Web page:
And donations to super PACs are unlimited, while campaign committees are limited to raising $2,700 from each donor for the primary election, and the same amount for the general election. He focused on doing what he has challenged all Republicans do: Campaign to voters who almost always cast ballots for Democrats. “I know that there are unjust barriers to opportunity and upward mobility in this country,” Bush told the mostly black audience of more than 500 people. “Some we can see, others are unseen but just as real.

The retired Johns Hopkins neurosurgeon gave a speech focused on improving economic conditions to help Americans in large cities climb out of poverty, and he recounted his childhood experiences with racism, which he said “there still is and there always will be.” “I have no desire to get rid of safety nets for people who need them,” said Carson. “I have a strong desire, however, to provide people a ladder to get them out of dependency.” He recalled confronting racism as a eighth grader when, as the only black student in his class, he achieved the highest academic performance, leading to his teacher “chastising” other students for falling short of an African American student. “What I have seen and what I have heard tells me that we’re at a moment in time when the black community is receptive,” said former Republican National Committee chairman Michael Steele, the first black man to hold that job. “As we transition from the Obama administration and the Obama leadership, they are looking. Clinton and two other Democrats who addressed the group focused heavily on a string of deaths of black people at the hands of police or in police custody and on economic inequality. They include Al Hoffman and Mel Sembler, Florida investors and longtime Bush allies, and John Negroponte, a former U.S. diplomat and ambassador to Iraq. Bush didn’t mention the deaths or the “black lives matter” movement that activists have embraced, instead focusing on his record in Florida on expanding the economy and improving public schools.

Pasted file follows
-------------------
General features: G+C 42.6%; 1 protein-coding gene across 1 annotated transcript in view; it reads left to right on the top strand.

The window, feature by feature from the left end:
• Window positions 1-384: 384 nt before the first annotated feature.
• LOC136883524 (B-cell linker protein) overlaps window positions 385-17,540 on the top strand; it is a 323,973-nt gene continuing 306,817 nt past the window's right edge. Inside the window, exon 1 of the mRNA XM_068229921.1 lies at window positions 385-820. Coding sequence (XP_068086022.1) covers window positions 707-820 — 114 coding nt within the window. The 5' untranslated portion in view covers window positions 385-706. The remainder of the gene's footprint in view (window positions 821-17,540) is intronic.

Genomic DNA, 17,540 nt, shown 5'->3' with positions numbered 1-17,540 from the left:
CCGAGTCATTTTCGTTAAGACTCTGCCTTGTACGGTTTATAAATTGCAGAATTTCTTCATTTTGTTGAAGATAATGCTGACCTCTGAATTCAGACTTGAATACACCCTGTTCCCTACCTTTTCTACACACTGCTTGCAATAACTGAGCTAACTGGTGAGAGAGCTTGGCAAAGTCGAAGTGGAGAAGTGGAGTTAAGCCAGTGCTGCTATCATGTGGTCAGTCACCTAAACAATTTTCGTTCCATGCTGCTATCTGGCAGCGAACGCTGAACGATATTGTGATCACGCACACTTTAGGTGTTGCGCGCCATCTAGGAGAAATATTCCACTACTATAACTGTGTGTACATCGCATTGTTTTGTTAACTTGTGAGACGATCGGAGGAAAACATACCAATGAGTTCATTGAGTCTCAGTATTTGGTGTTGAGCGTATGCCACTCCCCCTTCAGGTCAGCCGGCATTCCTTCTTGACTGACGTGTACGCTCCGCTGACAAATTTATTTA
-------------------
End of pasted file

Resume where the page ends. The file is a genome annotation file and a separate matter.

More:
Neil Newhouse, a veteran Republican pollster working for a super PAC supporting Bush, said in an e-mail that the “demographic challenges” facing whomever the GOP nominates are “real and significant” but fixable. “The payoff can be significant,” Newhouse said. “It doesn’t take much of a swing in minority votes to make a difference. And his educational reforms, he said — instituting school grades, creating subsidized private-school vouchers and expanding privately run, publicly funded charter schools — helped needy kids.

Winning even 10 to 14 percent of African American votes in states like Ohio, Florida or Virginia could put those states in the GOP column in ’16.” Cuyahoga County and Cleveland, which will host the first Republican primary debate next week, have been laboratories for that theory. Of the three, Sanders, an independent Vermont senator and self-described socialist making his first Florida campaign appearance, received the warmest welcome. “The $7.25 minimum wage is in my view a starvation wage,” Sanders said, calling for an increase to $15 an hour. Clinton, the former U.S. secretary of state, said she had long advocated for issues such as raising the minimum wage and fighting for students, particularly early on in her career in the Children’s Defense Fund. Bush’s coming remarks before the largely African-American audience, but said the “real test of a candidate’s commitment” isn’t whether he or she speaks at a particular convention. “It’s whether we’re still around after the cameras are gone and the votes are counted,” she said. And she had fans already committed to her candidacy. “Absolutely, 100 percent: It’s time for a woman,” said conference attendee Dawn Thurston. “The men have had their shot, so it’s time to give a woman a chance.” Coreen Norville, a 57-year-old from of Pembroke Pines, said she likes Clinton but wants more than talk from candidates. “I’ve been around a long time — I’ve seen that show before,” she said of politicians who don’t follow through on their promises.